Port operating hours, for receipt and delivery of cargo at the port gates are 7a.m. to 6p.m Monday to Friday and 7a.m to 12 noon on Saturday. However, operational aspects of the port are carried out to accommodate servicing all vessels arriving or departing. The marine team work 24 hours a day, every day of the year, so that ships may come and go at any time.
A reefer point is the power supply that a refrigerated container is plugged into. There are 800 reefer slots at CentrePort.
Approximately 4,200 ships call into CentrePort on an annual basis, with approximately 3,600 of these ship calls being attributable to interisland trades.
Approximately 200 staff members are employed by CentrePort.
CentrePort has responsibility for all container receipt, delivery and marshalling operations at the port. Stevedoring of containers is carried out by CentrePort and stevedoring of general cargo is carried out by a third party.
The port has three gantry cranes, including two Liebherr post panamax container cranes.
CentrePac (a joint venture company) provides LCL devanning, export container packing, warehousing and delivery. Further information can be found at: www.centrepac.co.nz
Wellington Port Coldstores (a joint venture company) provides cold storage warehousing facilities. Further information can be found by calling (04) 4710661
The CentrePort Wellington logo can only be used under strict guidelines, and only with prior approval. To request use of the logo please contact CentrePort on 04-495-3800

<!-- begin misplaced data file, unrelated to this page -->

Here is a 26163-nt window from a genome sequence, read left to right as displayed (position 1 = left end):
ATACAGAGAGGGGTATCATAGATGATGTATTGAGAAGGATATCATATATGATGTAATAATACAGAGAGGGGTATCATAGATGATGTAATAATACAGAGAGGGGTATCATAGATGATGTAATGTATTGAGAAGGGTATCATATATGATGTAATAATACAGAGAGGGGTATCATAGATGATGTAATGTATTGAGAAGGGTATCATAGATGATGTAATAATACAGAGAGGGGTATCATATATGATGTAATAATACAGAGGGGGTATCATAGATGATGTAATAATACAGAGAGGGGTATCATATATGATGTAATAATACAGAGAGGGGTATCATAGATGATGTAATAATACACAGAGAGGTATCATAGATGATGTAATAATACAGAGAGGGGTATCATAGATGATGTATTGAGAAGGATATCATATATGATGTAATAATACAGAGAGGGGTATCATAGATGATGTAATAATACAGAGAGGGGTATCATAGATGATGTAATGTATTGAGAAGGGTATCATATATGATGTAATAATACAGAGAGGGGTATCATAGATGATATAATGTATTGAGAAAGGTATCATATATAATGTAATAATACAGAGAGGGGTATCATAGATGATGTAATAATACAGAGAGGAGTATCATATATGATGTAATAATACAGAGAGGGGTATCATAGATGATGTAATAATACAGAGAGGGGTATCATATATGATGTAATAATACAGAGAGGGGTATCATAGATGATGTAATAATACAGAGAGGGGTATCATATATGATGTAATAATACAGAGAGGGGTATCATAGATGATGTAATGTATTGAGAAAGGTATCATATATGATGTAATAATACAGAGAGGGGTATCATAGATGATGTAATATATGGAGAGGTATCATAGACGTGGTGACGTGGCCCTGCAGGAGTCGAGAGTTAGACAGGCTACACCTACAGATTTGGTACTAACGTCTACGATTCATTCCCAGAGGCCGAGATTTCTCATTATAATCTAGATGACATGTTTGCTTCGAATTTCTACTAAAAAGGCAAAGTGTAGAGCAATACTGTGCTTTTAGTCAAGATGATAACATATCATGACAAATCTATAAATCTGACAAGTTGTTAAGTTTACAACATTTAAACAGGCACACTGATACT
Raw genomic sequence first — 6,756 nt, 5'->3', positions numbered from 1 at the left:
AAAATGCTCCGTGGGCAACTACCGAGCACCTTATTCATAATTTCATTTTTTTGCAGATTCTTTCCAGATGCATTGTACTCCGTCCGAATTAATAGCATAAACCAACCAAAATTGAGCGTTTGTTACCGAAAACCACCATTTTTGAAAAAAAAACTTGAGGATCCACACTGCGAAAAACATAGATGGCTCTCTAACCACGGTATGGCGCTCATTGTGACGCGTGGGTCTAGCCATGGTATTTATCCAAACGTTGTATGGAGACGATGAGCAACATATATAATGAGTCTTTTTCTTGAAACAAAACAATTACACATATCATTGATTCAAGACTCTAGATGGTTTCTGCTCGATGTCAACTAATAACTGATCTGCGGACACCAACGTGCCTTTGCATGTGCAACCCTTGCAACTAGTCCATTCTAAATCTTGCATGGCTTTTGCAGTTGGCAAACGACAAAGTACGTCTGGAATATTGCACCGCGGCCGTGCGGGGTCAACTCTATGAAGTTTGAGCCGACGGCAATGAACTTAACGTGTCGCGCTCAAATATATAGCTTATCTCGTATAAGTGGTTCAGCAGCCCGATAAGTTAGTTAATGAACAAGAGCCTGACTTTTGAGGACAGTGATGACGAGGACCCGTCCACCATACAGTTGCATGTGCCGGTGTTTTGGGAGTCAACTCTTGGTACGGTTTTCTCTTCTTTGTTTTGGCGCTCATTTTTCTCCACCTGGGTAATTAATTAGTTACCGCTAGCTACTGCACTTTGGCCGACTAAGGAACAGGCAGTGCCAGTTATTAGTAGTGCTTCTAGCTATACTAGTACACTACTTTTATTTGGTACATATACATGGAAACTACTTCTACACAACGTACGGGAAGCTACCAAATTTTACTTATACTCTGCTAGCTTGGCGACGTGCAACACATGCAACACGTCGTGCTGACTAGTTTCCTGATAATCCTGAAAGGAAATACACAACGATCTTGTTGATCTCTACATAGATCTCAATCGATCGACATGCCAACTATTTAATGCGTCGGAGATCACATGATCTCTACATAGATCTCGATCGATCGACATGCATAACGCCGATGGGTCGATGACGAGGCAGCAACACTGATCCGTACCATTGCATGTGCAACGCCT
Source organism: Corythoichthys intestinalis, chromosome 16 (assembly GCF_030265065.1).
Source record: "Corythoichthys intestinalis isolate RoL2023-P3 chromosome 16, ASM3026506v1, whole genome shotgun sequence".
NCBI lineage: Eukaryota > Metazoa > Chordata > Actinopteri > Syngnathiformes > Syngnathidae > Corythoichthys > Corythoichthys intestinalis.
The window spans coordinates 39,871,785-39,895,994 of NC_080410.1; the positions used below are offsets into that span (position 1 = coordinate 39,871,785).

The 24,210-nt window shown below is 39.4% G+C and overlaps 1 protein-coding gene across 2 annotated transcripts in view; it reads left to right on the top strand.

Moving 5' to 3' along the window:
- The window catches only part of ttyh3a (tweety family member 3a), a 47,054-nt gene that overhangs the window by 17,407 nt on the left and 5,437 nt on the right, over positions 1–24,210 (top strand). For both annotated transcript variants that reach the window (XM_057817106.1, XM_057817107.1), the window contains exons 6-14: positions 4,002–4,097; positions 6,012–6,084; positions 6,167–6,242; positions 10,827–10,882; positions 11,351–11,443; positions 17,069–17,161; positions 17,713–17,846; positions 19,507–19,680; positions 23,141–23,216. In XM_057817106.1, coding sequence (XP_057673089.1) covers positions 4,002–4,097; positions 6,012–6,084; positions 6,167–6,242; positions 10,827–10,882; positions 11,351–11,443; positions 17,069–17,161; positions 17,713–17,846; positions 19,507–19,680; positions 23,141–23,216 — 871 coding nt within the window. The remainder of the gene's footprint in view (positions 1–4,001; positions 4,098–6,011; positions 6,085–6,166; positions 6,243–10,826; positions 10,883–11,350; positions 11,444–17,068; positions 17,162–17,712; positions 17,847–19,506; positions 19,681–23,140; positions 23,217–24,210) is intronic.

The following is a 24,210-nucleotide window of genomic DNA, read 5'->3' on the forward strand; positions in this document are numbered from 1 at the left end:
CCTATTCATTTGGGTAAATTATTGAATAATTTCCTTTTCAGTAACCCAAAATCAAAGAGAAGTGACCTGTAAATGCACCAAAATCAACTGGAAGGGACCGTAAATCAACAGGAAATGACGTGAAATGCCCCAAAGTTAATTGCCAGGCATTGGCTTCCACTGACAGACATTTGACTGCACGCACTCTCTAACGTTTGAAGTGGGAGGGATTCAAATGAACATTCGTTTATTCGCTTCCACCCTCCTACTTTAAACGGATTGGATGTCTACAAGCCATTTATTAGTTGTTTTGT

This information is held by Archives New Zealand. Their contact details can be found at:
CentrePort recognises that its ability to serve the needs of its customers and community is determined by its people. CentrePort employs people from a diverse range of professions including technical, engineering, nautical, administrative, financial, human resources, information technology, sales and marketing, and management. We are an Equal Opportunity Employer and we are committed to diversity in the workplace.
It is a requirement of CentrePort that all employees are permanent residents of New Zealand with appropriate working visas. We also require all employees to complete a pre-employment medical check, including drug and alcohol testing.
CentrePort is an international port and is governed by Maritime Security Act 2004. Access requirements state that all persons need to have bona fide business in the port and must be in possession of a photographic ID (originals only, photocopies not accepted).
Approximately 10.5 million tonnes of cargo is handled by the port on an annual basis, including interisland volumes. Approximately 95,000 TEU (Twenty Foot Equivalent Containers) are handled per annum.
Outside containerised products, the major cargoes handled are forestry products (logs, veneer, and pulp), petrol and chemicals, cement, wheat, fruit, soda ash and vehicles.
Asia and Australia
Asia and Australia
The majority of logs that are exported through CentrePort are harvested from forests in the Southern North Island.
The majority of logs exported through CentrePort are Pinus Radiata.
For any questions on CentrePort properties, please see the Harbour Quays page.
Frequently Asked Questions